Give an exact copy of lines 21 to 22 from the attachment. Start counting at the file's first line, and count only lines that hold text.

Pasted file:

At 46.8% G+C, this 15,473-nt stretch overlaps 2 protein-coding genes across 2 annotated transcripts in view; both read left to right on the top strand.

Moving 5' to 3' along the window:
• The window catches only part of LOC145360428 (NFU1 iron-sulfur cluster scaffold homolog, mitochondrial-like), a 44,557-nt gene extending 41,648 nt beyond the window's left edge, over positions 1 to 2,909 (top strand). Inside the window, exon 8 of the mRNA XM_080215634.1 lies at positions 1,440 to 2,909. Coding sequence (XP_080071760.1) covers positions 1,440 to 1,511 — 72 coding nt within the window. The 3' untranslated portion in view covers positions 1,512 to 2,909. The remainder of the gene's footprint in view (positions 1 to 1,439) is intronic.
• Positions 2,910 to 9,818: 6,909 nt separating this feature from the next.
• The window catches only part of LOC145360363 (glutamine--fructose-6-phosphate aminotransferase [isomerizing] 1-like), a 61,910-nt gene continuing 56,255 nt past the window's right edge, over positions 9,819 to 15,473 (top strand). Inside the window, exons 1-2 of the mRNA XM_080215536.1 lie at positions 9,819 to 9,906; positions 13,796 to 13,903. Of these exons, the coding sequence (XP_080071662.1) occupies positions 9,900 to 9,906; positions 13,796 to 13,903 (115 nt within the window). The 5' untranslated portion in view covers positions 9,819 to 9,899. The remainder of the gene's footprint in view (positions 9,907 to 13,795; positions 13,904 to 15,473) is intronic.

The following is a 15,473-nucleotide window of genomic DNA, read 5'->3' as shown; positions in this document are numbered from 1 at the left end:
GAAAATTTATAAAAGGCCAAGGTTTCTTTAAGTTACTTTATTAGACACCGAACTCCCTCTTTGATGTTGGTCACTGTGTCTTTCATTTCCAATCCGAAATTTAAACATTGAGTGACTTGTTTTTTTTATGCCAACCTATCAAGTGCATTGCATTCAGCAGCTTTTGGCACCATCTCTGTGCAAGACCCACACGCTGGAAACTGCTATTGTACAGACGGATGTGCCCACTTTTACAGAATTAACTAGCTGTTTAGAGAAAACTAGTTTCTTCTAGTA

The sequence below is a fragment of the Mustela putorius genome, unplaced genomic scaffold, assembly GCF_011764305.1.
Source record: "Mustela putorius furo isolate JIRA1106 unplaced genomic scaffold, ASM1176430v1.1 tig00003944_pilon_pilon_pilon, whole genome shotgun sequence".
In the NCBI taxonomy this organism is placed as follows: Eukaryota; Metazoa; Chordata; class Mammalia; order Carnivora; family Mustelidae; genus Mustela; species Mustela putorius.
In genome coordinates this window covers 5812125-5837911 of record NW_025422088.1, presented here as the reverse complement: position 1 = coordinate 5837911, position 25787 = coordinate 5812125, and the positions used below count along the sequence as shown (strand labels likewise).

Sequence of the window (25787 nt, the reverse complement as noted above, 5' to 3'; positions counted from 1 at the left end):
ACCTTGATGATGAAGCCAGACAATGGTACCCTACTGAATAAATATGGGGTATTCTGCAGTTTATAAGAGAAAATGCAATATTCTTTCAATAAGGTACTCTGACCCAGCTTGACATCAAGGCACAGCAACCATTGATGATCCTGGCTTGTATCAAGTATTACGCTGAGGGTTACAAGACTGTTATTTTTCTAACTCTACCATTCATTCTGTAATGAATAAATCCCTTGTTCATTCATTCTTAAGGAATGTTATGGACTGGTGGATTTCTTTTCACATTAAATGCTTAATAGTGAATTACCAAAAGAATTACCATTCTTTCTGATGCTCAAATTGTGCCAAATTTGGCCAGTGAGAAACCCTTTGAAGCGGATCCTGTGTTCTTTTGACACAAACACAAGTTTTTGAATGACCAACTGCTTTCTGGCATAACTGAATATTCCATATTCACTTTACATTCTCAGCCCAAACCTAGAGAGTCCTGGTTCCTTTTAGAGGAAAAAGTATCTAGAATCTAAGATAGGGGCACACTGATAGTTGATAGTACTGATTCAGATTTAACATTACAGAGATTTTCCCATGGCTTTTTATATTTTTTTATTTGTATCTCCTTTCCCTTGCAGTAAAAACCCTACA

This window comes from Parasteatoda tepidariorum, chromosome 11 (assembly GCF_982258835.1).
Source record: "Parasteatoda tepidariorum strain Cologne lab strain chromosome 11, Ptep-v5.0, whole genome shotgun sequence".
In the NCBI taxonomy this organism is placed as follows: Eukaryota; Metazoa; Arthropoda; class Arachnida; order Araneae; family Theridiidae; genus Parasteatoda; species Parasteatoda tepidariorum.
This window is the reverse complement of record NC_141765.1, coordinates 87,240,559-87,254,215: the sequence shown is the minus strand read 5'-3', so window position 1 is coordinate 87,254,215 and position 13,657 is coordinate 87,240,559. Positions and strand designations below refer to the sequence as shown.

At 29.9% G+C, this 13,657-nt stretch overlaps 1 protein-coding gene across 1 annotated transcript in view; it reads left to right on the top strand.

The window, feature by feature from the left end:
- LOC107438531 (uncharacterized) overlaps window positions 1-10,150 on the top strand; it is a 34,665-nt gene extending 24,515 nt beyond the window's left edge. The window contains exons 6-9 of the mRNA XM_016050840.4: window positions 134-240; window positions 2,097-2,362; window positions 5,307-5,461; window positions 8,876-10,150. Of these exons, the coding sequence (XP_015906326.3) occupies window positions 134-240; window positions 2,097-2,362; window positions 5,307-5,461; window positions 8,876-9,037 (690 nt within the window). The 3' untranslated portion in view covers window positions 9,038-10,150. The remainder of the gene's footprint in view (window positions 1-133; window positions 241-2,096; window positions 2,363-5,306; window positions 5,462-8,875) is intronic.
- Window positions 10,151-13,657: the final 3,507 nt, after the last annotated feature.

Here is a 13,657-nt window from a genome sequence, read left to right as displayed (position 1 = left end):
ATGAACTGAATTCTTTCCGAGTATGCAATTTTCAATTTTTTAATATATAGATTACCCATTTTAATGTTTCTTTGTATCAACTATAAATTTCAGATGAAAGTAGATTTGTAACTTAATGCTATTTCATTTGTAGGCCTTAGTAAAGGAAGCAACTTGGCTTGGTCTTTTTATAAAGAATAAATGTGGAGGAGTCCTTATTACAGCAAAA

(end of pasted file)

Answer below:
- Window positions 10,151-13,657: the final 3,507 nt, after the last annotated feature.

Here is a 13,657-nt window from a genome sequence, read left to right as displayed (position 1 = left end):